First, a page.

A national survey conducted by the American Academy of Sleep Medicine (AASM) reveals that almost 60% of Americans are now experiencing COVID-19 related insomnia.
The rate of insomnia in the general population is normally about 10% to 30%, Fariha Abbasi-Feinberg, MD, a sleep medicine doctor in Fort Meyers, FL, and member of the AASM's board of directors, said.
"So it is definitely double what it's been in the past. Some people are worried about getting sick from the virus, but there are a lot of economic anxieties, a lot of societal anxieties now. I feel like the stress level of the country in general has just been elevated over the last year," she added.
The research also shows that a growing number of people are turning to medication, supplements, or other substances to improve their sleep.
Commissioned by the AASM, the online survey of 2006 adults across the United States. It was conducted from March 11 to 15, 2021.
Over half of survey respondents (56%) reported an increase in sleep problems since the pandemic began. Men were more likely than women to report such disturbances (59% vs 54%). The highest rate, at 70%, was among those age 35 to 44 . People in this age group were also most likely to use a sleep aid.
It makes sense that people in this age group are especially hard-hit by the pandemic, said Abbasi-Feinberg.
"These are people who are in the workforce and dealing with their work schedule and job stresses. They're parents of young children or at least children of school age and may be home-schooling their kids. And lots of them are in that sandwich generation and are caretakers to their parents. So they have been really squeezed," she said.
The most commonly reported sleep problem was insomnia or trouble falling and staying asleep (57%). More women (67%) than men (47%) experienced this problem, and those 55 and older were most likely to report it.
Other problems reported included sleeping less (46%), having lower quality sleep (45%), and having more disturbing dreams (36%).
The survey also showed that the struggle for a good night's sleep has led to an increase in the use of sleep aids. Over half (51%) of those surveyed said they used a medication, an over-the-counter supplement, or other substances to help them fall asleep.
Men were more likely than women to use a sleep aid (58% vs 44%). Results by age group showed that almost two thirds (65%) of those 35 to 44 are using a sleep aid.
Most sleep-aid users reported taking them often (53%). Those aged 65 years and older were more likely to report regular use (67%).
About 68% of respondents who regularly use sleep aids said they are taking them more often during the pandemic. This rate was much higher among men (75%) than women (60%). The largest increase in sleep-aid use, at 81%, was among those age 35 to 44.
"So people are trying a lot of things before they come to talk to a physician" about their sleep problems, she said.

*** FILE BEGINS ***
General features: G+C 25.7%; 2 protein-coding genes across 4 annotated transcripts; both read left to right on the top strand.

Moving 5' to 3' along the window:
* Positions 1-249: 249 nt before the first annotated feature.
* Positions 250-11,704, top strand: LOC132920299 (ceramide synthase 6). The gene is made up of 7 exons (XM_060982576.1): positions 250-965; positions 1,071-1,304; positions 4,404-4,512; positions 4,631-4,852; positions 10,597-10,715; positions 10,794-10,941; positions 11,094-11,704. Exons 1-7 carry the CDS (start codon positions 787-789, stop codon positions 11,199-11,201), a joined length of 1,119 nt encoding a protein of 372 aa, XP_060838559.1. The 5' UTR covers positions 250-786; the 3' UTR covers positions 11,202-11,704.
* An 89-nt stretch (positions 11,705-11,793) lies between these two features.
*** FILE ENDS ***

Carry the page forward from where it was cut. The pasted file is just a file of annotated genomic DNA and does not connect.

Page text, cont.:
A Key Pillar of Health
Doctors are often hesitant to prescribe sleep medications to older patients "unless there's a real reason for it," Abbasi-Feinberg said. Typically, such medications are prescribed only after "a more in-depth evaluation and discussion about the benefits and risks."
For older patients, who may be taking other medications, possible side effects of sleep aids, such as loss of balance, "are more worrisome," she said.
In general, the survey results were consistent across the various regions of the United States.
While tens of millions of Americans have been vaccinated against COVID-19, there continues to be concern about a fourth wave of the virus and an increase in more contagious variants, said Abbasi-Feinberg.
It's important for doctors to routinely ask patients about sleep and how they're dealing with anxiety and to refer patients to a sleep specialist when necessary, said Abbasi-Feinberg. Patients, too, should raise the subject with their doctors.
"Sufficient sleep is one of the three pillars of a healthy lifestyle along with good nutrition and regular exercise," she said.
Doctors should remind patients about healthy sleep habits, including avoiding caffeine before bed.
"That might seem obvious, but believe it or not, I see people every single day who come in for sleep issues and they're drinking iced tea or Coke before they go to bed," she said.
Adults should try to get about 7 hours of sleep a night, although some need more and others can get away with less, she added.
Despite the survey's concerning results, Abbasi-Feinberg remains optimistic that as more people are vaccinated and the economy improves, people's lives and sleep patterns will return to normal.
Commenting on the survey findings, Yue Leng, MD, assistant professor in the Department of Psychiatry and Behavioral Sciences at the University of California, San Francisco, noted that in general, older people experience more sleep disturbances and take more sleep medications than younger people. However, among survey respondents, seniors "seemed to be much less affected by COVID-related sleep disturbances and took fewer sleep-aids than other age groups."
Leng, whose research focuses on the link between sleep and nervous system diseases, said it "makes sense" that those age 35 to 44 were most affected by the pandemic. "This might be the age group whose life has the most changes as a result of COVID lockdown."